To quote Neva Dinova’s opening track from One Jug of Wine, Two Vessels, “I don’t wanna say it, though I know that it’s true, something you can’t get past, something I can’t past”: Jake Bellows, the lead singer of Dinova kind of sounds like Ryan Gosling on his Dead Man’s Bones album, but I mean that in a good way. Bellows has always impressed me with his vocal ability and continues to do so with the two new tracks he contributes to the album. Neva Dinova, unfortunately, are easily lost in the star-studded Omaha, Nebraska/Saddle Creek scene. When you think Saddle Creek, you more than likely think Bright Eyes, Rilo Kiley, The Faint, Cursive, or Land of Talk long before you think Neva Dinova, and that’s frankly kind of sad. Neva Dinova deserve more praise than they get. Jake Bellows’ unique vocal range is not only fascinating, but it’s one of a kind. Their style as a band is quite unique itself. Most of their back catalogue spans a vast folk, psychedelic, and rock feel with a heavy alt-country vibe throughout.
So, with regards to Dinova, the re-release of this split will be very beneficial to them as far as publicity goes. This particular split is fairly unique in that it is more of a collaboration than it is a split. Bright Eyes members provide the backing music for Neva Dinova, and vice versa. Conor Oberst even went as far as to write the closing track, “Spring Cleaning” for Neva Dinova and lets Jake Bellows take the reins. Oberst has noted that the initial recordings for these sessions back in 2004 were his favorite to participate in.
The consistency of their old material versus their new material is very straightforward and illustrates that they have stayed relatively true to their sound since 2004. Their standout 2010 track on this split, “Rollerskating”, demonstrates Bellows’ vocals exactly the same as on their 2004 “Spring Cleaning” track. It is a sound that is tight and contagious, and the split demonstrates that well.
From Bright Eyes’ perspective, they are not re-releasing it to get their name out there. They are a well established act with an extremely devoted following. But those familiar with Bright Eyes should not expect too much of the old from the two new tracks. Not that they aren’t worth listening to, they’re just not your average Bright Eyes. And as cool as it is to see that Bright Eyes isn’t, in fact, dead (as has been the rumor), these tracks mark an apparent shift in Oberst’s writing style.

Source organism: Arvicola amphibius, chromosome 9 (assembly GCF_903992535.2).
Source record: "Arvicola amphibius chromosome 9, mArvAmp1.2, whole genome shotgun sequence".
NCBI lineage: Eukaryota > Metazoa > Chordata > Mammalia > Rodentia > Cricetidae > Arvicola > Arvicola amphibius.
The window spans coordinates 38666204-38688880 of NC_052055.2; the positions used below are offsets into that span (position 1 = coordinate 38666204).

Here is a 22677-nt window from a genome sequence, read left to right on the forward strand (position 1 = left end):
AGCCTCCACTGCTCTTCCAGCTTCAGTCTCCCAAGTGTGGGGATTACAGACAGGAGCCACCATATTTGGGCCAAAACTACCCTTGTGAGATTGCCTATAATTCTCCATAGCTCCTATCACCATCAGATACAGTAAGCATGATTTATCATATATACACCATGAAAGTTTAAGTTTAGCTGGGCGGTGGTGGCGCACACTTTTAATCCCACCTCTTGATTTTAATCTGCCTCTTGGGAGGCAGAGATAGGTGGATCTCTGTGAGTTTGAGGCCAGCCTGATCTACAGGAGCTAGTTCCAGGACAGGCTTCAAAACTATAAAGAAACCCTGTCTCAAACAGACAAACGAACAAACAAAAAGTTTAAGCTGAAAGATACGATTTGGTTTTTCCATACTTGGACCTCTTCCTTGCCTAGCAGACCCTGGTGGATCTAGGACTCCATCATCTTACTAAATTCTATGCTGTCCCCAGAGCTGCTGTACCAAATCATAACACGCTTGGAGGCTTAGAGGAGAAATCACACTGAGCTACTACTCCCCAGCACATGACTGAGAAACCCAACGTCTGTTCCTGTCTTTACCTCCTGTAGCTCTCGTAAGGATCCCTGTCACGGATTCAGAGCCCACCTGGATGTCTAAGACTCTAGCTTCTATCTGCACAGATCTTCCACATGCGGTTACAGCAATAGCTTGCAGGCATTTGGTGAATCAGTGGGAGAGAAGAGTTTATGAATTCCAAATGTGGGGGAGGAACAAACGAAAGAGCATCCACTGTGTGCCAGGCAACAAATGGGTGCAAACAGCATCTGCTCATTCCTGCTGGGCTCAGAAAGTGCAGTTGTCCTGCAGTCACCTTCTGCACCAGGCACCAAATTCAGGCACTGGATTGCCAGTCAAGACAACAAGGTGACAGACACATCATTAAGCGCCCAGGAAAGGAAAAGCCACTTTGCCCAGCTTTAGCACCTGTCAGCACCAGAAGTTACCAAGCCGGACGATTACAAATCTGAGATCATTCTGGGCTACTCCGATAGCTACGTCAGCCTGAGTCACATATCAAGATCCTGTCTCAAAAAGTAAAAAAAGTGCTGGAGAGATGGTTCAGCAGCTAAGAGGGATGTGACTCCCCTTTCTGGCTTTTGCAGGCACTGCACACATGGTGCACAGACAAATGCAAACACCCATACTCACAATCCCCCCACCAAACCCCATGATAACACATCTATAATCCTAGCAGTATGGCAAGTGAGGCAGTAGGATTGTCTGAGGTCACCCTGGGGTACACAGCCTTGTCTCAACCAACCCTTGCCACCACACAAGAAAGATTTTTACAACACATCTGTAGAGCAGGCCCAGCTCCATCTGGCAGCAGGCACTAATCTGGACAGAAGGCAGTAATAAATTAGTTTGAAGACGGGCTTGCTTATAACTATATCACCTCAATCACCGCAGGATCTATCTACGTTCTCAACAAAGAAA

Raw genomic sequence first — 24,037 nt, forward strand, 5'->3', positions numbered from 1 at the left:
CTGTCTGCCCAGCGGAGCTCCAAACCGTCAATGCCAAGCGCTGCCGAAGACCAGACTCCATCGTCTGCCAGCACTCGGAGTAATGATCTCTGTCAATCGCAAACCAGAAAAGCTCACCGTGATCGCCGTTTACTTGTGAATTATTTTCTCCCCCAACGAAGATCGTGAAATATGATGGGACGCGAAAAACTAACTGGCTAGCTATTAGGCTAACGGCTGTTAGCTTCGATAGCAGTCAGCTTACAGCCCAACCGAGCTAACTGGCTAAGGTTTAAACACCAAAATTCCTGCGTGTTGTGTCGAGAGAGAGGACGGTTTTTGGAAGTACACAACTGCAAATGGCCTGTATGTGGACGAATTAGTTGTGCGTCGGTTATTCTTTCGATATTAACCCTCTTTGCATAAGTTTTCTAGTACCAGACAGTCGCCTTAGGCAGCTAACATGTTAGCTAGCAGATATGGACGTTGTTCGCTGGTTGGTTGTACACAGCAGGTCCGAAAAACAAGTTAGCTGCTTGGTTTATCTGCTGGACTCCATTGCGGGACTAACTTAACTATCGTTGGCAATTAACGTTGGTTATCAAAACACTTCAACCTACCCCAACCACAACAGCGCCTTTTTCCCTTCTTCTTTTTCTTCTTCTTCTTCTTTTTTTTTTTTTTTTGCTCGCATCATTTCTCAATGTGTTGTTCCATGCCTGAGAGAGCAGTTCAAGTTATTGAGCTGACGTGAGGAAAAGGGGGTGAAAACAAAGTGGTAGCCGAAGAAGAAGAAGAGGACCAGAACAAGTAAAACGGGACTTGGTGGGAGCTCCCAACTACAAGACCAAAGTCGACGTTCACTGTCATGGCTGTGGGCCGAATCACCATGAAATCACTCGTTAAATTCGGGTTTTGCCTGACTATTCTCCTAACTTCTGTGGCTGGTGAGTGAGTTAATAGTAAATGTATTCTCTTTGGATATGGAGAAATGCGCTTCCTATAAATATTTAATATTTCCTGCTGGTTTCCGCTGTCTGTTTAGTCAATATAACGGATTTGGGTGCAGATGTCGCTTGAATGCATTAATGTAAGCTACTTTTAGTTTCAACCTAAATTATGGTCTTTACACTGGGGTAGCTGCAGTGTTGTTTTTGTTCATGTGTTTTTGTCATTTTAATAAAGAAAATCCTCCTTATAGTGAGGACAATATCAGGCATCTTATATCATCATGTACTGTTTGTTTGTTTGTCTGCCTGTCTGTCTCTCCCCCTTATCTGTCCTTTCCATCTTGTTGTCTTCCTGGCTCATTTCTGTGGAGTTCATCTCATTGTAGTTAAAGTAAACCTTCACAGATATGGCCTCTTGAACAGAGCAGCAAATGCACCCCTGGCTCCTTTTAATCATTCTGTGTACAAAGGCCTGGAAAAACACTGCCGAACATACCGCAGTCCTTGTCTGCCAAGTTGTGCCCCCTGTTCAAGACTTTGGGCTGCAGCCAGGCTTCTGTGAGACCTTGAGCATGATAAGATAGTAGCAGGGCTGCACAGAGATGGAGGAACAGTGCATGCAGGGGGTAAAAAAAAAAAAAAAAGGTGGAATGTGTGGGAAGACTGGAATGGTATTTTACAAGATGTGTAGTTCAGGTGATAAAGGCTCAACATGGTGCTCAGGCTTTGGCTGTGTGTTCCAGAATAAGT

He’s been a busy man since we last heard from his Bright Eyes project. One release under his given name, another under Conor Oberst & The Mystic Valley Band, and another under Monsters of Folk. And he’s also toured tirelessly for each of those albums. The affect those events have had on his songwriting are apparent on the two new tracks he debuts on this album. He bids farewell to the typical Bright Eyes sound and has embraced something closer to his Mystic Valley sound, for better or worse.
His four tracks on the album convey two different eras. Two brand new with the MVB alt-country sound, and the original two, the pre-I’m Wide Awake It’s Morning tracks. To hear them together is strange, but interesting because there’s such a stark contrast between the two. The tracks “I’ll Be Your Friend” and “Black Comedy” show a more youthful approach with a heavy emphasis on lyricism, as was his style at the time, whereas the new “Happy Accident” and “I Know You” focuses more on the cohesive folk and country sound before lyrics.
In essence, there are two things to take from this re-release. First, is that Neva Dinova is actively taking a deserved large step forward to becoming a household name and should not be ignored. Their sound is one that is original and impressive and deserves delving into. The second thing is that Bright Eyes are back! This is only positive affirmation that they might indeed, be appearing at this summer’s Lollapalooza.
It is worth a listen to hear from Neva Dinova and it brings a comforting nostalgia to hear another Bright Eyes track after so long. To close, I’ll use another quote from the album. This time from Bright Eye’s “I Know You”, concerning whether or not you will love this split eternally: “Oh I know you want to, I just don’t believe that you can.”